John Cornwell’s 1999 book “Hitler’s Pope: The Secret History of Pius XII” unleashed a storm of controversy surrounding Eugenio Pacelli, elected as Pius XII in 1939, and his (implicit) connection with the horrors of the Holocaust. And while Cornwell’s scholarly methodology and interpretation of historical events (along with condemnatory forerunners Rolf Hochhuth’s play “The Deputy,” Saul Friedländer’s “Pius XII and the Third Reich,” and Carlo Falconi’s “The Silence of Pius XII”) have been largely questioned in Catholic circles (especially in the critiques of Father Peter Gumpel and Filippini Sister Margherita Marchione), it is crucial that a serious and informed believer consider multiple perspectives before leaping blindly into a hagiographical defense of Pius’ actions during World War II.
That being said, innumerable intellectuals of both Christian and Jewish background maintain that Pius was without doubt a leading religious figure, both spiritually and politically, of the 20th century, and he deserves not only a fair hearing in the court of public opinion, but credit and veneration on multiple fronts.
Pacelli had been sent as nuncio to Bavaria in 1917 and continued to represent the Holy See to the German Empire in various capacities for 12 years. When he returned to Rome, Pius XI named him Secretary of State. It was in this role that Pacelli laid the groundwork for various concordats between the Vatican and the German states, most notable of which was the Reichskonkordat signed with Hitler’s representative Franz von Papen in 1933. Almost immediately upon its enactment, the Nazi party began to violate the terms of the agreement.
In the following years, Pacelli penned over 70 memoranda protesting the Germans’ actions, culminating in his psuedonymous composition of the bulk of Pius XI’s encyclical Mit Brenneder Sorge, condemning the Third Reich’s policies and breaches of the concordat.
Upon his election as pontiff, Pius XII continued to view with the disdain the downward spiral of German atrocities and their “Final Solution.” On Christmas 1942, Pius mourned those “put to death or doomed to slow extinction, sometimes merely because of their race or descent.” Pius was personally responsible for safeguarding three quarters of a million European Jews during the tragic genocide.
No one refutes the “undoubted fact that most Nazis hated Christianity and would have done their best to destroy its institutional power if they had been victorious” (Diarmaid MacCulloch, “Christianity: The First Three Thousand Years,” 948). However, it would be callous and irresponsible to overlook the historical connection between Christianity and prevalent institutionalized anti-Semitism which allowed such actions to escalate to unthinkable proportions.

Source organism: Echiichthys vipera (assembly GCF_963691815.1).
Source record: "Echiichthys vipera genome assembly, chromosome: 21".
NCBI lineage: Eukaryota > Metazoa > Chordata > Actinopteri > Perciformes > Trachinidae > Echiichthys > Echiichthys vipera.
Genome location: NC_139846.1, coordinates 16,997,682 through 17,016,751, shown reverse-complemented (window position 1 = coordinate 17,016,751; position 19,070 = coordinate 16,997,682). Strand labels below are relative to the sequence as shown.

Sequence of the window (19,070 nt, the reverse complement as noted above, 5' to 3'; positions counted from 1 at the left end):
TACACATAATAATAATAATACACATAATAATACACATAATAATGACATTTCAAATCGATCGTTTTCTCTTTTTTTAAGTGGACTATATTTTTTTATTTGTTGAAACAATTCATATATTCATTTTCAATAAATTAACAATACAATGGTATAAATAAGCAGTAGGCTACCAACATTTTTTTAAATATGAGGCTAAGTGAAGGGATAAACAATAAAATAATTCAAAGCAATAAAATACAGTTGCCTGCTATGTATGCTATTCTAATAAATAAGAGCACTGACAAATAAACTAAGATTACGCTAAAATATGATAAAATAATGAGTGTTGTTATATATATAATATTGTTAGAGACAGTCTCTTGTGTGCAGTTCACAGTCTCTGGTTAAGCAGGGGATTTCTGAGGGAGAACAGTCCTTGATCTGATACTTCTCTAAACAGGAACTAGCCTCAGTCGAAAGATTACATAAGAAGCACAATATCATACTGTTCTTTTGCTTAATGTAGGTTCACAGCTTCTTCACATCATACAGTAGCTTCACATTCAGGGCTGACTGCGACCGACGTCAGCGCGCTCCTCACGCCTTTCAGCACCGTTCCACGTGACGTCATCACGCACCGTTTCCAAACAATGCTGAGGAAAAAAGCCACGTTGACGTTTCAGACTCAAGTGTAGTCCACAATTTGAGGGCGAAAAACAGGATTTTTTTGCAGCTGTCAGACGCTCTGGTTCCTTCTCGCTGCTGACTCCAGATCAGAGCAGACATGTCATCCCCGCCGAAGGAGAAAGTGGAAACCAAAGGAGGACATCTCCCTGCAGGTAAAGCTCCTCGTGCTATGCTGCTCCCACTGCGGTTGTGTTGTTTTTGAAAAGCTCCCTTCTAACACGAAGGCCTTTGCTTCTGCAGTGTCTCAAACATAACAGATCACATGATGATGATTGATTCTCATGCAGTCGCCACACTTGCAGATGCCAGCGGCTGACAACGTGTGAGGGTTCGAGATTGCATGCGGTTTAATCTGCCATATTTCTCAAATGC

As MacCulloch points out, “The Holocaust has [in following decades] provided a useful spur to humility for Christians” (948). This humility manifests itself in Vatican II’s statement that “God holds the Jews most dear for the sake of their Fathers; He does not repent of the gifts He makes or of the calls He issues…the Church, mindful of the patrimony she shares with the Jews and moved not by political reasons but by the Gospel’s spiritual love, decries hatred, persecutions, displays of anti-Semitism, directed against Jews at any time and by anyone” (Nostra Aetate, 4).
Pius also provided theological grist to the mill for the developing doctrines of the church. He solemnly defined the bodily Assumption of Mary in 1950, a truth which, while non-biblical, had been held by Christians for centuries. His encyclicals Divino Afflante Spiritu, on Scriptural studies, Humani Generis, on the acceptability of biological (not spiritual) evolutionary theory, and Mystici Corporis, on the Church as the Body of Christ, all served to promote new understandings of the Gospel in light of advancements in secular knowledge.
He had a practice of nominating rising young ecclesiastical stars as bishops, one of whom was the then-38 year old Karol Wojtyla, the youngest bishop in Poland, and future Pope John Paul II. Pius canonized St. Maria Goretti and his namesake Pius X, and is himself being considered for future canonization, currently declared venerable by Pope Benedict XVI. He was the last pope to be born in Rome, and as such continues to be heralded as a hero to many Lazio natives and Vaticanisti.
Upon his death, Golda Meir, the Foreign- and future Prime-Minister of Israel gave the following tribute: “We share in the grief of humanity. …When fearful martyrdom came to our people, the voice of the pope was raised for its victims. The life of our times was enriched by a voice speaking out about great moral truths above the tumult of daily conflict. We mourn a great servant of peace.”
While the last word on Pius’ actions during the War are yet to be spoken, the evidence mounts to view him as distrustful of Hitler’s radical and seemingly diabolical policy of “ethnic cleansing” and as following his conscience in protecting the interests of the church and all of humanity in the way he deemed most fit in the face of unmatched intolerance and persecution toward God’s Chosen People.
Michael M. Canaris of Collingswood is an administrator at Fairfield University’s Center for Faith and Public Life and is on the faculty for the Department of Philosophy, Theology, and Religious Studies at Sacred Heart University.